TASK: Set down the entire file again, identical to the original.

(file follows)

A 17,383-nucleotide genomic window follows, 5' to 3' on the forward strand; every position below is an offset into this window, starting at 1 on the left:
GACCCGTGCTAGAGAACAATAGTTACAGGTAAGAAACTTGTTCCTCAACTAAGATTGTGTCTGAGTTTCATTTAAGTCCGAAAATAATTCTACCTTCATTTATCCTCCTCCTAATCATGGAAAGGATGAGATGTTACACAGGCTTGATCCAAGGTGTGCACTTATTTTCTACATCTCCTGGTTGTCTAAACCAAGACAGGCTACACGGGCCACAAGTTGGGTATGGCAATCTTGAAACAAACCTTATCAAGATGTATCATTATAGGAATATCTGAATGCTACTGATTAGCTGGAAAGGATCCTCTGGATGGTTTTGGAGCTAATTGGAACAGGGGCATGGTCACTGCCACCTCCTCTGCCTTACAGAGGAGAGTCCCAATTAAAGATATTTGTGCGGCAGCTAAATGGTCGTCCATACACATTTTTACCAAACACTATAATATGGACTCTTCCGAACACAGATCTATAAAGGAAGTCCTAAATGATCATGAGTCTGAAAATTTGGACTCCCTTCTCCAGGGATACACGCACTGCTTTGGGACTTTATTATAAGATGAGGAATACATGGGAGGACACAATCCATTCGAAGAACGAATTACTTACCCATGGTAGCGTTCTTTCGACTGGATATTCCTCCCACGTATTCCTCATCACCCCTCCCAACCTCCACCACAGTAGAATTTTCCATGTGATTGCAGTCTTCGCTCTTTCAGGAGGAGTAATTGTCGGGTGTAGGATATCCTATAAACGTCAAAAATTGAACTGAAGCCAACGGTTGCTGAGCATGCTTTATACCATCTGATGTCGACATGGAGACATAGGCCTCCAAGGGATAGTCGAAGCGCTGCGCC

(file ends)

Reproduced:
A 17,383-nucleotide genomic window follows, 5' to 3' on the forward strand; every position below is an offset into this window, starting at 1 on the left:
GACCCGTGCTAGAGAACAATAGTTACAGGTAAGAAACTTGTTCCTCAACTAAGATTGTGTCTGAGTTTCATTTAAGTCCGAAAATAATTCTACCTTCATTTATCCTCCTCCTAATCATGGAAAGGATGAGATGTTACACAGGCTTGATCCAAGGTGTGCACTTATTTTCTACATCTCCTGGTTGTCTAAACCAAGACAGGCTACACGGGCCACAAGTTGGGTATGGCAATCTTGAAACAAACCTTATCAAGATGTATCATTATAGGAATATCTGAATGCTACTGATTAGCTGGAAAGGATCCTCTGGATGGTTTTGGAGCTAATTGGAACAGGGGCATGGTCACTGCCACCTCCTCTGCCTTACAGAGGAGAGTCCCAATTAAAGATATTTGTGCGGCAGCTAAATGGTCGTCCATACACATTTTTACCAAACACTATAATATGGACTCTTCCGAACACAGATCTATAAAGGAAGTCCTAAATGATCATGAGTCTGAAAATTTGGACTCCCTTCTCCAGGGATACACGCACTGCTTTGGGACTTTATTATAAGATGAGGAATACATGGGAGGACACAATCCATTCGAAGAACGAATTACTTACCCATGGTAGCGTTCTTTCGACTGGATATTCCTCCCACGTATTCCTCATCACCCCTCCCAACCTCCACCACAGTAGAATTTTCCATGTGATTGCAGTCTTCGCTCTTTCAGGAGGAGTAATTGTCGGGTGTAGGATATCCTATAAACGTCAAAAATTGAACTGAAGCCAACGGTTGCTGAGCATGCTTTATACCATCTGATGTCGACATGGAGACATAGGCCTCCAAGGGATAGTCGAAGCGCTGCGCC